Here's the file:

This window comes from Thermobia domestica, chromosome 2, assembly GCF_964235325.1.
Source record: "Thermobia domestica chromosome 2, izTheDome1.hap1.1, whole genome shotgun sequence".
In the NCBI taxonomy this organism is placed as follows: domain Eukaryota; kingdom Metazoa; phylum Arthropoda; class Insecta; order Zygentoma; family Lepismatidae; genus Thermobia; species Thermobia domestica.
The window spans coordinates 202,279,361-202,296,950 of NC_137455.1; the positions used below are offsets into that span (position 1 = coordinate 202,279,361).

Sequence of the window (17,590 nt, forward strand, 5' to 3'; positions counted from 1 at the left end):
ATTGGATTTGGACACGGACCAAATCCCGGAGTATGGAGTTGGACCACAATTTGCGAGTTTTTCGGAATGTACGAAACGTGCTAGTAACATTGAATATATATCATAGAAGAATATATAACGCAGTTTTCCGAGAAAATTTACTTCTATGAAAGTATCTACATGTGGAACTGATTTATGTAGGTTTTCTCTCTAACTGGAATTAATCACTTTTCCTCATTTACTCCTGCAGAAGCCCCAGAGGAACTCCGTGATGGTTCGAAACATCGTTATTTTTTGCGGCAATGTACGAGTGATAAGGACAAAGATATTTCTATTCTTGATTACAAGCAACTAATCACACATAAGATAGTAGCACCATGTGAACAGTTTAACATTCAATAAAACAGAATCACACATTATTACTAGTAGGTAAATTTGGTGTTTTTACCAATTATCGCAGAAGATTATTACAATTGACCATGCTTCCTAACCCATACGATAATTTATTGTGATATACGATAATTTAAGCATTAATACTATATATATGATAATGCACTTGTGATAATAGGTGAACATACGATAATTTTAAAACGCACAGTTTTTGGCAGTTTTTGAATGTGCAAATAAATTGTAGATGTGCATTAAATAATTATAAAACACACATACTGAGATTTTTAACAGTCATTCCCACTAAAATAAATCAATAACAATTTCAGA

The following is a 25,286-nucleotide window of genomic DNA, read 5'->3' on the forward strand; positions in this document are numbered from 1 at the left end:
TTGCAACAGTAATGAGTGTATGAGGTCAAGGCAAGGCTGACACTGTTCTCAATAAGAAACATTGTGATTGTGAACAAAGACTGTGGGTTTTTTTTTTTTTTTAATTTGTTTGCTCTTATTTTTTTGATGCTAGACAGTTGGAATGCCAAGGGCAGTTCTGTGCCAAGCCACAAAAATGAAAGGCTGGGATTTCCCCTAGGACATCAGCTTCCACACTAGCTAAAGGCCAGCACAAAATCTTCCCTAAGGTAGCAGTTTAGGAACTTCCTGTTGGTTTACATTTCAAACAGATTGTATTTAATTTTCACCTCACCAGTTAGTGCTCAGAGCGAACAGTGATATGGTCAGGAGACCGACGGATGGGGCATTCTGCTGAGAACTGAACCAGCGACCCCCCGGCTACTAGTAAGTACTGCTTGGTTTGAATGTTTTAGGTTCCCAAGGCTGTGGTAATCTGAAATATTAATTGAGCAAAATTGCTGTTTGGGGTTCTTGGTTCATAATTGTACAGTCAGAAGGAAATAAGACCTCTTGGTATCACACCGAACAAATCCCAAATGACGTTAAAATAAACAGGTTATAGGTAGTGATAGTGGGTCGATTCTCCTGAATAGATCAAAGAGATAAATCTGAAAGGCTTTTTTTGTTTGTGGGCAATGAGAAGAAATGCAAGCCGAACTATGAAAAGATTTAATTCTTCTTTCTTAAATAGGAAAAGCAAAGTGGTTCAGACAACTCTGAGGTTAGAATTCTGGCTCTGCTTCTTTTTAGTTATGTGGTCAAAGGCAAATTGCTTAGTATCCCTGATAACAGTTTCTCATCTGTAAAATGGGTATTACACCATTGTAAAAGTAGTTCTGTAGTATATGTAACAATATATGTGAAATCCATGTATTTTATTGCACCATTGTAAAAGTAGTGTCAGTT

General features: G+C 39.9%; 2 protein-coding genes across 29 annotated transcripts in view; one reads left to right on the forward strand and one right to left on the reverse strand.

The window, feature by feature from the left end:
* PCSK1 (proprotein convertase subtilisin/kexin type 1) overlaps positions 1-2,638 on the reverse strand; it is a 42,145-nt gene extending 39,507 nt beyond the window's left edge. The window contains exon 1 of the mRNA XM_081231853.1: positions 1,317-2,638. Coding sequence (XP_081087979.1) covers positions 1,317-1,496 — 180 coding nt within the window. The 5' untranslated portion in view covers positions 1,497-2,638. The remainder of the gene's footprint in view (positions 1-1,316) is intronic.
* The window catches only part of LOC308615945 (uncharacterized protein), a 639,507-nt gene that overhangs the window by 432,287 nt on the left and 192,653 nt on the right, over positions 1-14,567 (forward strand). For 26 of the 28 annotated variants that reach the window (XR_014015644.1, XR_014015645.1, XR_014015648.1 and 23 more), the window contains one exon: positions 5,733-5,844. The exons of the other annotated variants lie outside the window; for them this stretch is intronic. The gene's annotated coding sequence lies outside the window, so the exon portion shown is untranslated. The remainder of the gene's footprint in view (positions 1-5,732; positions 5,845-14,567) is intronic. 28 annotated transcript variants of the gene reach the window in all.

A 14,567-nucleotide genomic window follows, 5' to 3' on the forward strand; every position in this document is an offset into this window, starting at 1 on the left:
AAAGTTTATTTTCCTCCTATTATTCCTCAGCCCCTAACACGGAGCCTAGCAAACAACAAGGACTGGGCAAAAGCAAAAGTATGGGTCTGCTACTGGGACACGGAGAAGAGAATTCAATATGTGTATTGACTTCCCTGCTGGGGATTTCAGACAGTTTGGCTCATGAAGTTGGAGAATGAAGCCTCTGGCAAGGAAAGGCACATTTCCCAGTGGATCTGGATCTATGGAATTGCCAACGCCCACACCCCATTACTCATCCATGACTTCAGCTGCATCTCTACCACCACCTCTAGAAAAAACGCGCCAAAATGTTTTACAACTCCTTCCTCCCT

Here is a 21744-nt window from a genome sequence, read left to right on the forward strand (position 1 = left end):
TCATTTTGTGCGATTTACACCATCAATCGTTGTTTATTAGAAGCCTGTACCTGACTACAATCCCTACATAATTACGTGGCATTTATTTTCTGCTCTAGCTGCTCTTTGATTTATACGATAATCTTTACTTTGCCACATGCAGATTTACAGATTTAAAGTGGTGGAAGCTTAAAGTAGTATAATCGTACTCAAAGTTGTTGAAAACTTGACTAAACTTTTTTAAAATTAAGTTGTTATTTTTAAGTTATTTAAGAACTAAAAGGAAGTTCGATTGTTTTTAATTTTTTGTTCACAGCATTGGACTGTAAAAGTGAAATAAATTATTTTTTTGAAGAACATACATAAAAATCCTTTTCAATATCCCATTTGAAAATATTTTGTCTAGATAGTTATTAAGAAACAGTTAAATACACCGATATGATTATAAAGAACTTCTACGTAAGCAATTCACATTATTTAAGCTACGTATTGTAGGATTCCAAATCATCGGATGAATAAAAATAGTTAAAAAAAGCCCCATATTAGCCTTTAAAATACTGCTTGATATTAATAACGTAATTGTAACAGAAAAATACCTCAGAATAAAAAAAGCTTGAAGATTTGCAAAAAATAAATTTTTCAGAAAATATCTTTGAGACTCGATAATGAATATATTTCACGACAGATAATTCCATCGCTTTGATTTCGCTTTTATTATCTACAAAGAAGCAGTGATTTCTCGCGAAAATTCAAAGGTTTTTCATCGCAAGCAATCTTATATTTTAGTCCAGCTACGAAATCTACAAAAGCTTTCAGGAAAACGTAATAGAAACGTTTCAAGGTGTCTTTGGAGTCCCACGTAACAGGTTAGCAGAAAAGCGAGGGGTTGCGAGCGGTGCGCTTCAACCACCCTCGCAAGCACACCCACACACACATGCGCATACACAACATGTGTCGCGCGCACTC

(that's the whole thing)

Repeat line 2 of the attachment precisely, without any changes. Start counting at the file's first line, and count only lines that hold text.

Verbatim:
Source record: "Thermobia domestica chromosome 2, izTheDome1.hap1.1, whole genome shotgun sequence".